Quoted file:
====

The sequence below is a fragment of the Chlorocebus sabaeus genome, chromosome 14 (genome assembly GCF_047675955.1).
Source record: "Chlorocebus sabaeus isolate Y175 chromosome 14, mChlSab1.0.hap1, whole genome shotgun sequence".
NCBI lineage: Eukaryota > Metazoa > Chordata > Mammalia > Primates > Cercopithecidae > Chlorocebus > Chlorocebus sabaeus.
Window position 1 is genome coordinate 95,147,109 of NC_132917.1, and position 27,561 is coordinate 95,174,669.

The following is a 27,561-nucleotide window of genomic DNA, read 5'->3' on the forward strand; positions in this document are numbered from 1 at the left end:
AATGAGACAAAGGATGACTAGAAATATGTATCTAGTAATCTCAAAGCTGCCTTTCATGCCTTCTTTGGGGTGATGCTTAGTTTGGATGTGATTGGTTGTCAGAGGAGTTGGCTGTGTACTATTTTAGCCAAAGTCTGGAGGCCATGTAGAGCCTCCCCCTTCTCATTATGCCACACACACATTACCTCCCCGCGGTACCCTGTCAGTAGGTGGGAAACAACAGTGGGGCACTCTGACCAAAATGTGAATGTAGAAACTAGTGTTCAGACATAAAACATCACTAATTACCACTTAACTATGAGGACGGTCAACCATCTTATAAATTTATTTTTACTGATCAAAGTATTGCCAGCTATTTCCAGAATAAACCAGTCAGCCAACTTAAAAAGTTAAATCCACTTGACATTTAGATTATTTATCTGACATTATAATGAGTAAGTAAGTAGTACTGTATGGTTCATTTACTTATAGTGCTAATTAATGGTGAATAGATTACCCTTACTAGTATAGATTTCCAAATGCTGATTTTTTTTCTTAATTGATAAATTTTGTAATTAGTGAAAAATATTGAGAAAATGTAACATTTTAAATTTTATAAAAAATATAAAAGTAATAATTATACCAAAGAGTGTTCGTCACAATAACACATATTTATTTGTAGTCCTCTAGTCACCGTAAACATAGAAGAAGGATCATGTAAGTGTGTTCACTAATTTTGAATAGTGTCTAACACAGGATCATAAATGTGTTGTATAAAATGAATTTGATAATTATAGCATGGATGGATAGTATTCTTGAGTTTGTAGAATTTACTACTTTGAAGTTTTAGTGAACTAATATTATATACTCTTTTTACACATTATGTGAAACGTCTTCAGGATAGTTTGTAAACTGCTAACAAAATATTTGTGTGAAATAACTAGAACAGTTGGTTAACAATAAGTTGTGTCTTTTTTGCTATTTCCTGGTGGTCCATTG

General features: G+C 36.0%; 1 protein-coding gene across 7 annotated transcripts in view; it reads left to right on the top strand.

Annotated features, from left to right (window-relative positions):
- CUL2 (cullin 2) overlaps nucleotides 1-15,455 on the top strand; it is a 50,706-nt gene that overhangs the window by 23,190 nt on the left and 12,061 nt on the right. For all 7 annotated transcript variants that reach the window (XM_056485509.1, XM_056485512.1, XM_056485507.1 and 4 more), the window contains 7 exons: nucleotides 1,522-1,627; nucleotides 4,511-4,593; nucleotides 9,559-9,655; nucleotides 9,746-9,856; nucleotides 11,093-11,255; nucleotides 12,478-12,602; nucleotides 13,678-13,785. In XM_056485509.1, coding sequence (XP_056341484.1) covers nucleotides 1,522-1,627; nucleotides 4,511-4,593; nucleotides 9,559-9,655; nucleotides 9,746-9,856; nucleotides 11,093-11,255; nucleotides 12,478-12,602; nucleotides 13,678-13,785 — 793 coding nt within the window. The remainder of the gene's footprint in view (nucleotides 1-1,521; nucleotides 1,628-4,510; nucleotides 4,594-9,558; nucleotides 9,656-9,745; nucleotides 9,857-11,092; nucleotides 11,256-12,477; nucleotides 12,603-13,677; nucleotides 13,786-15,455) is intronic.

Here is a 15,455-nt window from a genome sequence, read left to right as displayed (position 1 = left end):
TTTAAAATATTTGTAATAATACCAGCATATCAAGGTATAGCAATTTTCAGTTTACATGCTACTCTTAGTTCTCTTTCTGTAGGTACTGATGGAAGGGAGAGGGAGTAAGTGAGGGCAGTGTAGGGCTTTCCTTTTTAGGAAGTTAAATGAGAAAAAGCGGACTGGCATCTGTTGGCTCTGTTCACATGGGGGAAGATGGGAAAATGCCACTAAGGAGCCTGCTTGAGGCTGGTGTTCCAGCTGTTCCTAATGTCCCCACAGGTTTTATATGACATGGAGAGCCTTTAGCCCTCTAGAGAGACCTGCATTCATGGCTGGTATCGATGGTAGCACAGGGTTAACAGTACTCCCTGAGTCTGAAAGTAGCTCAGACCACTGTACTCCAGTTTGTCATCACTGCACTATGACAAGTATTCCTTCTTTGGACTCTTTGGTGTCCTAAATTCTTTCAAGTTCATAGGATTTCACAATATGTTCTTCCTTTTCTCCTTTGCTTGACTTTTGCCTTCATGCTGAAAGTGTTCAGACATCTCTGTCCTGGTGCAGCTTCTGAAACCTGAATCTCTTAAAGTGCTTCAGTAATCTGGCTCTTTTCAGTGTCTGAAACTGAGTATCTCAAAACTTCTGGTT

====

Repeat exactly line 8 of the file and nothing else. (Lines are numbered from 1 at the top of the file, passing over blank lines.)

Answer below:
Annotated features, from left to right (window-relative positions):